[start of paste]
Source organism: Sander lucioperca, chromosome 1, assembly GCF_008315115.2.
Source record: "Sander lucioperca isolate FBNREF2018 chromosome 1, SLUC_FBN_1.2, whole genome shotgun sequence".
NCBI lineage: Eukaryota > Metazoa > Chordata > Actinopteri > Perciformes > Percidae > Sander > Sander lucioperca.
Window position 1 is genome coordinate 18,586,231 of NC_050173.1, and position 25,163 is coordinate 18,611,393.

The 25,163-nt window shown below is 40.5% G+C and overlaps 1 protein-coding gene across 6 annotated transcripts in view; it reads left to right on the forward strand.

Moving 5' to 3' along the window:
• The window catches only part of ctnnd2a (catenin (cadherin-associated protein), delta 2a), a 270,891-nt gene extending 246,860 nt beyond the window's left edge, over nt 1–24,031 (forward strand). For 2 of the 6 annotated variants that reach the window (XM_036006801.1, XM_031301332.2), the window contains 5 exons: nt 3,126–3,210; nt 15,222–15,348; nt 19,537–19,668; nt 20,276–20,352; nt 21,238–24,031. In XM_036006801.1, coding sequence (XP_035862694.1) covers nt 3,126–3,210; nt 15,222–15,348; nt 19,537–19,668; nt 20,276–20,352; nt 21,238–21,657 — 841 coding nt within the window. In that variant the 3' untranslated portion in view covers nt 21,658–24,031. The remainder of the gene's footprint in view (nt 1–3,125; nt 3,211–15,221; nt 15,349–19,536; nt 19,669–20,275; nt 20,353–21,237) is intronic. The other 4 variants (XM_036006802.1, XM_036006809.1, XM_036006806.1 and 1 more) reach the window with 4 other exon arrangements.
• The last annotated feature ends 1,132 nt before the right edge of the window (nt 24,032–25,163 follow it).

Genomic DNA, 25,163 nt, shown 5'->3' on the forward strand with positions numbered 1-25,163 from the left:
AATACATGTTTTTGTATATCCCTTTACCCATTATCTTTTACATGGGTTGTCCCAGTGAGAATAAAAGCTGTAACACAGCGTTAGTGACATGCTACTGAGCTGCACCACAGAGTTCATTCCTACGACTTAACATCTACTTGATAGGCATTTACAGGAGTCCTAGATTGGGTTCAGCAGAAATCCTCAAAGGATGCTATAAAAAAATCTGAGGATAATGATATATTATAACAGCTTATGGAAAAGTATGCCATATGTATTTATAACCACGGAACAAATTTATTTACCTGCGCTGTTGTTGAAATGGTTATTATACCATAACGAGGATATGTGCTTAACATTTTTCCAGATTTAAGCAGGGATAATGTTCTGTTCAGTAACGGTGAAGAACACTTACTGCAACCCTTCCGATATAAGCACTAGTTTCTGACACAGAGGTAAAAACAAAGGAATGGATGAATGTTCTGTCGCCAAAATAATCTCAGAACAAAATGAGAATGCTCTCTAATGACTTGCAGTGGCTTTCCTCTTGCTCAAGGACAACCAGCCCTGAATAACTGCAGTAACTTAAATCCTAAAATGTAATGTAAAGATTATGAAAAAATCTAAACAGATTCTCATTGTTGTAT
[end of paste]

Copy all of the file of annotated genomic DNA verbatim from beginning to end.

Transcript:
Source organism: Sander lucioperca, chromosome 1, assembly GCF_008315115.2.
Source record: "Sander lucioperca isolate FBNREF2018 chromosome 1, SLUC_FBN_1.2, whole genome shotgun sequence".
NCBI lineage: Eukaryota > Metazoa > Chordata > Actinopteri > Perciformes > Percidae > Sander > Sander lucioperca.
Window position 1 is genome coordinate 18,586,231 of NC_050173.1, and position 25,163 is coordinate 18,611,393.

The 25,163-nt window shown below is 40.5% G+C and overlaps 1 protein-coding gene across 6 annotated transcripts in view; it reads left to right on the forward strand.

Moving 5' to 3' along the window:
• The window catches only part of ctnnd2a (catenin (cadherin-associated protein), delta 2a), a 270,891-nt gene extending 246,860 nt beyond the window's left edge, over nt 1–24,031 (forward strand). For 2 of the 6 annotated variants that reach the window (XM_036006801.1, XM_031301332.2), the window contains 5 exons: nt 3,126–3,210; nt 15,222–15,348; nt 19,537–19,668; nt 20,276–20,352; nt 21,238–24,031. In XM_036006801.1, coding sequence (XP_035862694.1) covers nt 3,126–3,210; nt 15,222–15,348; nt 19,537–19,668; nt 20,276–20,352; nt 21,238–21,657 — 841 coding nt within the window. In that variant the 3' untranslated portion in view covers nt 21,658–24,031. The remainder of the gene's footprint in view (nt 1–3,125; nt 3,211–15,221; nt 15,349–19,536; nt 19,669–20,275; nt 20,353–21,237) is intronic. The other 4 variants (XM_036006802.1, XM_036006809.1, XM_036006806.1 and 1 more) reach the window with 4 other exon arrangements.
• The last annotated feature ends 1,132 nt before the right edge of the window (nt 24,032–25,163 follow it).

Genomic DNA, 25,163 nt, shown 5'->3' on the forward strand with positions numbered 1-25,163 from the left:
AATACATGTTTTTGTATATCCCTTTACCCATTATCTTTTACATGGGTTGTCCCAGTGAGAATAAAAGCTGTAACACAGCGTTAGTGACATGCTACTGAGCTGCACCACAGAGTTCATTCCTACGACTTAACATCTACTTGATAGGCATTTACAGGAGTCCTAGATTGGGTTCAGCAGAAATCCTCAAAGGATGCTATAAAAAAATCTGAGGATAATGATATATTATAACAGCTTATGGAAAAGTATGCCATATGTATTTATAACCACGGAACAAATTTATTTACCTGCGCTGTTGTTGAAATGGTTATTATACCATAACGAGGATATGTGCTTAACATTTTTCCAGATTTAAGCAGGGATAATGTTCTGTTCAGTAACGGTGAAGAACACTTACTGCAACCCTTCCGATATAAGCACTAGTTTCTGACACAGAGGTAAAAACAAAGGAATGGATGAATGTTCTGTCGCCAAAATAATCTCAGAACAAAATGAGAATGCTCTCTAATGACTTGCAGTGGCTTTCCTCTTGCTCAAGGACAACCAGCCCTGAATAACTGCAGTAACTTAAATCCTAAAATGTAATGTAAAGATTATGAAAAAATCTAAACAGATTCTCATTGTTGTAT